The Nineteenth-Century Biography of Another Kind of Knowledge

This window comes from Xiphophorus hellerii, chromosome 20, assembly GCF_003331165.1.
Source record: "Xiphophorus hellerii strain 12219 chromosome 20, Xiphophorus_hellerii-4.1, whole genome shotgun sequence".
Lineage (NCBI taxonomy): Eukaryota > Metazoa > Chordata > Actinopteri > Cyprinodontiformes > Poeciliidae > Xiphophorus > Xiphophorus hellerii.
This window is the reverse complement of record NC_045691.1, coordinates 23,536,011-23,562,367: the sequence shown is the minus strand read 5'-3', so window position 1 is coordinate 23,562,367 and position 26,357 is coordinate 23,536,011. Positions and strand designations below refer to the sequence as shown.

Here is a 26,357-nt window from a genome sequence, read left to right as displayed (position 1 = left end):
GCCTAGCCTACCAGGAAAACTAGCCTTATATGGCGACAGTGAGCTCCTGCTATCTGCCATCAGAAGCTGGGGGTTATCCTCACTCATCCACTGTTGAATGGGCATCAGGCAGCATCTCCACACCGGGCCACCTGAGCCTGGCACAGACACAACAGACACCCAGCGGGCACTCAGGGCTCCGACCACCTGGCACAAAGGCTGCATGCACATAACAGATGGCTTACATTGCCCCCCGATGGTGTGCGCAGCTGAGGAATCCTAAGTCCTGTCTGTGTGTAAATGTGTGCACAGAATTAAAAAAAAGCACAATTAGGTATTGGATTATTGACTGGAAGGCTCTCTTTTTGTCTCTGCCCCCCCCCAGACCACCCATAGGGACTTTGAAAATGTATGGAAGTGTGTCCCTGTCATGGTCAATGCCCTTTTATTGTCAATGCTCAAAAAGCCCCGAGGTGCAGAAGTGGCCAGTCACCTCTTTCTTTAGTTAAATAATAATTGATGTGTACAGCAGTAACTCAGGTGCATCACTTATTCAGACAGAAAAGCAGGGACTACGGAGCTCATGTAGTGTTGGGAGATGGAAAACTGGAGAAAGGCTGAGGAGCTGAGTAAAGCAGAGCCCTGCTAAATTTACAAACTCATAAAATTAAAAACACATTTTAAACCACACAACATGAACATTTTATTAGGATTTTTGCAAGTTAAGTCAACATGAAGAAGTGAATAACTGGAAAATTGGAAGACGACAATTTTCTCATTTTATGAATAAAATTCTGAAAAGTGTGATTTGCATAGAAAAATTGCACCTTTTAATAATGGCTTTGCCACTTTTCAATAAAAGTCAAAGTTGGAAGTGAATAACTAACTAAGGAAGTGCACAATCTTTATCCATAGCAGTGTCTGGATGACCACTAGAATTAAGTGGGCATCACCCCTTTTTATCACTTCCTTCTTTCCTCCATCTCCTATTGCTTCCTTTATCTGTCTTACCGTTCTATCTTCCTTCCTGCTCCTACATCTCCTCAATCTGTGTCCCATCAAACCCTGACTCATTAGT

The chapter focuses on the nineteenth-century history of kinaesthetic knowing, starting with Hermann von Helmholtz’s theorization of Kennen, knowledge based on immediate experience, versus Wissen, propositional knowledge. Kinaesthetic knowing promised to resolve the antinomies of Enlightenment frameworks—the mind and the body; mechanism and teleology; induction and deduction, etc.—by positing experience as the first “given” and the foundation of all secure knowledge. This was how psychology, the science of experience, became a key discipline at the end of the century. Psychophysical thinking, invented by G. T. Fechner and transformed into experimental psychology by the likes of Wilhelm Wundt, was to cut through Enlightenment’s intractable dichotomies by correlating form (stimulus) to affect (sensation) without explaining the exact relationship between them. At the end of the century Wilhelm Dilthey went so far as to suggest that a descriptive psychology, anticipating phenomenology, was poised to be the epistemological foundation of all human sciences. While psychological thinking proved influential, the organization of the disciplines at German universities followed the outlines theorized by the neo-Kantian Wilhelm Windelband, who rejected the possibility of a science that was not subject to the mediation of the mind, thus casting psychology as just one natural science among others.
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